The essence of this topic is to explain in details what criminology entails, the study, methodology, etiology, scope amongst others, it also describes why crime is committed, who defines or determines crime and what constitutes crime. The topic covers various schools of thoughts on the reasons why people commit crime and gives an in-depth analysis into this various theories of criminology. The major concern is to limit the reasons for crime within sociological and psychological concept as it relates to crime committed by gender groups, the relativity of crime within different races/ethnics and religion base on theories and hypotheses using analytical data to give an empirical truism and lay to rest the contending argument as to born criminal, personality disorder and the overall effect of society; In relation to sociological and psychological prism towards molding a criminal.

Title Page
Approval Page
Table of Contents
List of Tables
Statement of Problem
Aims and Objectives
1.3 Scope of Study
1.4 Limitation
1.5 Methodology
1.6 Nature and Scope of Criminology
1.7 Etiology of Crime
1.8 Theories of Criminology
Sociological Theories of Crime
Chicago School
Differential Association Theory
Anomie Theory
Social Control Theory
Psychological Concept of Crime
Pre-Scientific Psychological views
Modern/Contemporary Psychological view
Psychoanalytical Theory
Moral Development
Biological Theory
Twin Bio-genetic study
Neurological abnormality/Theory
Personality Theory
Mental Disorder and crime
Diversity and Crime
Gender and Crime
Socio-Psychological Analysis of Gender and Crime
Race and Crime
Socio-Psychological analysis of Race and Crime
Religion and Crime
Socio-Psychological Analysis of Religion and Crime
Crime Typology in Nigeria
Legal-based Typology
Police based Typology
Situation-based Typology


Criminology, in its simplest meaning is the study of crime and criminal behaviour. It is an interdisciplinary field of study in which various aspects of human behaviour are involved in analyzing why a particular behaviour is referred to as criminal. It relates on who defines behaviour as criminal and why; what determines or predisposes individuals into committing crime and juvenile delinquency; and the necessary steps to curbing criminal behaviour.
Its concept consists of various theories and how sociological and psychological concept from both societal point of view and internalized biological hereditary mold of a criminal. It went further to state the sociological theories of crime ranging from Chicago school, differential, Anomie and Social control theory in respect of human behaviour in relation to crime. The psychological concept of crime gives an elaborate explanation from scientific approach of human interaction based on genetic make up as sole responsibility in determining criminal propensity among human beings especially, i.e. relation to race and gender; other forms as the psychoanalytical theory which deals majorly with moral development occasioned from a physiological component.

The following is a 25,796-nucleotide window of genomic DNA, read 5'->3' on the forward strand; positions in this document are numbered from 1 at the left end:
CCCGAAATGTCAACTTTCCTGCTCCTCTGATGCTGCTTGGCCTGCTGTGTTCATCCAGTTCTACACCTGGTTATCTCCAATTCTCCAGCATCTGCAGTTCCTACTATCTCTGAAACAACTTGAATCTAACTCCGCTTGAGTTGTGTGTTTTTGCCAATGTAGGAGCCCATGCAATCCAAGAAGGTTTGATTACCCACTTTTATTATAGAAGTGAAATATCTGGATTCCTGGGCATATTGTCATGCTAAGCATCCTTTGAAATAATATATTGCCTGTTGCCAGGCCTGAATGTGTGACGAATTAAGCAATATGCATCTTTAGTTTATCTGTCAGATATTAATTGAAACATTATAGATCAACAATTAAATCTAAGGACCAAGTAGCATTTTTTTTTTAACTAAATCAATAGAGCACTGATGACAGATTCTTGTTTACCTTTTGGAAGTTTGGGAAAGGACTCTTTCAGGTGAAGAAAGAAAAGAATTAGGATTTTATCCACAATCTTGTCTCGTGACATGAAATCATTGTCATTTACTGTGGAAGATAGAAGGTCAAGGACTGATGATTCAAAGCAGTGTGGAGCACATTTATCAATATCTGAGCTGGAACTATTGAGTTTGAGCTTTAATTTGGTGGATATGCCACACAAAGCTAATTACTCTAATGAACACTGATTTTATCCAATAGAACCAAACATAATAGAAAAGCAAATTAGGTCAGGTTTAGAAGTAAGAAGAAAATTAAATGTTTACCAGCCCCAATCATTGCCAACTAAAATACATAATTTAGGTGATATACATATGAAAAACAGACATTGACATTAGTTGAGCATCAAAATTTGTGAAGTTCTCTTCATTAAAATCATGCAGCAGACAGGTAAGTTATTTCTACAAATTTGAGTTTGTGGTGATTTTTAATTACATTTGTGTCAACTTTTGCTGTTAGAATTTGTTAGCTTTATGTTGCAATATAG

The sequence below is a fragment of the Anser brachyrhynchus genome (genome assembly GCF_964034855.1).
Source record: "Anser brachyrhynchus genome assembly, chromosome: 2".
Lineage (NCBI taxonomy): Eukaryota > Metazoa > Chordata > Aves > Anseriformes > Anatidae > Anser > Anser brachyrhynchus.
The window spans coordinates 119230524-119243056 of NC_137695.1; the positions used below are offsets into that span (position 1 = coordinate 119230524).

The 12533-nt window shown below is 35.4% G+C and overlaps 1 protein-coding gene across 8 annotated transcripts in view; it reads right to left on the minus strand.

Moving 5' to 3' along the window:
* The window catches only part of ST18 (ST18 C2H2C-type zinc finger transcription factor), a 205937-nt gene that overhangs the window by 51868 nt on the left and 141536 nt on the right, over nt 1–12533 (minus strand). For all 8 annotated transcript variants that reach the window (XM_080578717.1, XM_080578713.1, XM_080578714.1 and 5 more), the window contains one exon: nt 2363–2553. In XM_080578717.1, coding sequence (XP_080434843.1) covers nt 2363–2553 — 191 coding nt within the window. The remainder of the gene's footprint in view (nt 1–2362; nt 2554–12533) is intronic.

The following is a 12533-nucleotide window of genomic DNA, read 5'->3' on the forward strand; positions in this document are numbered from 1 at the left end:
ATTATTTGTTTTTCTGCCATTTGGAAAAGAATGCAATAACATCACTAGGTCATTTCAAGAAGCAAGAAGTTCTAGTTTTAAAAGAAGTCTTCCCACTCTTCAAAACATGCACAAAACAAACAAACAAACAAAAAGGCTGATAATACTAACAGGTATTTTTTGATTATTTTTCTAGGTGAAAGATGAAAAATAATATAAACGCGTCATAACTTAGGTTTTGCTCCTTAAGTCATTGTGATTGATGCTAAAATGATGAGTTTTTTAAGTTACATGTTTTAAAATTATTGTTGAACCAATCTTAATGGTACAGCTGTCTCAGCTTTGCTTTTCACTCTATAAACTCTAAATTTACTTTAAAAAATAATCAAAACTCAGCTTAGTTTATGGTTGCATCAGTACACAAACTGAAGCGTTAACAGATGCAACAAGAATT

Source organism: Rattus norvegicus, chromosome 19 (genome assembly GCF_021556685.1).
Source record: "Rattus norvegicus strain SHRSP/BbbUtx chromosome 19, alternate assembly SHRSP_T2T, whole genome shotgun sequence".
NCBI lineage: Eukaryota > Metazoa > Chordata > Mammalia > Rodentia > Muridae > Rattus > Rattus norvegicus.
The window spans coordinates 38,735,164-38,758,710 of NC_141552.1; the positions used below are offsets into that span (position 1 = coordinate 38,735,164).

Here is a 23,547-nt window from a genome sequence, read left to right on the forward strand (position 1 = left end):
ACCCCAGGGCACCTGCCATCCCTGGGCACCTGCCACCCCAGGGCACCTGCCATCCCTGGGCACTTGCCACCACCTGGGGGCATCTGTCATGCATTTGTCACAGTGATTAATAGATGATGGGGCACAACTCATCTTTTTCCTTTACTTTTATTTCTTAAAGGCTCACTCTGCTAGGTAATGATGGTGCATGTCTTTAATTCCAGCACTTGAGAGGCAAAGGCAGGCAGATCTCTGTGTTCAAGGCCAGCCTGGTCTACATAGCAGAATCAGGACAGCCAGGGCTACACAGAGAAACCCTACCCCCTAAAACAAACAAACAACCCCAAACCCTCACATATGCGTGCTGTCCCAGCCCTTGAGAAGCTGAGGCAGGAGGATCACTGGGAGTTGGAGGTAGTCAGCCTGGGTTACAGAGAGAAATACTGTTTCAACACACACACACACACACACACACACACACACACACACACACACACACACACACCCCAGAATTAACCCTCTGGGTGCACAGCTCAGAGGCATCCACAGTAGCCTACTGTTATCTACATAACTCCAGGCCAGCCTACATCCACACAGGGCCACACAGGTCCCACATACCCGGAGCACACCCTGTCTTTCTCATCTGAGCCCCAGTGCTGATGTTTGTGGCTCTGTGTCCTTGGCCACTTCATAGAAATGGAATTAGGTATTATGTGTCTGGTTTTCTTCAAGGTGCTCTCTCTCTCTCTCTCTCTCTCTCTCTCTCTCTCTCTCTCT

Moreso, the biological concept which is intrinsically intertwined with both genetic and hormonal structure such as from data study, neurological abnormality in reference to brain makeup and levels of serotonin and other chemical imbalance, nerve structure or neuron-transmitter, the personality theory and how groups of individual suffering from mental disorder affects crime population as a whole. Giving an analytical approach as to how socio-psychological concept of crime in relation to Gender, race and religion are affected by this concept and how various theories, hypotheses and theses contributed to this while trying to give an objective reason void of sentiment as to why certain category of gender, race and religion are more proportionally represented in crime than the other, from a socio-psychological point of view of criminology.
The term criminology analysis not only the concept of crime, but the inherent attitude which pre-dispose individuals to crime and how society shape this attitude in criminals. If and when the antecedent of why and how people commit crime are understood then the problem of crime and its victimization would be drastically reduced by focusing on the root source, be it sociologically or psychologically incline.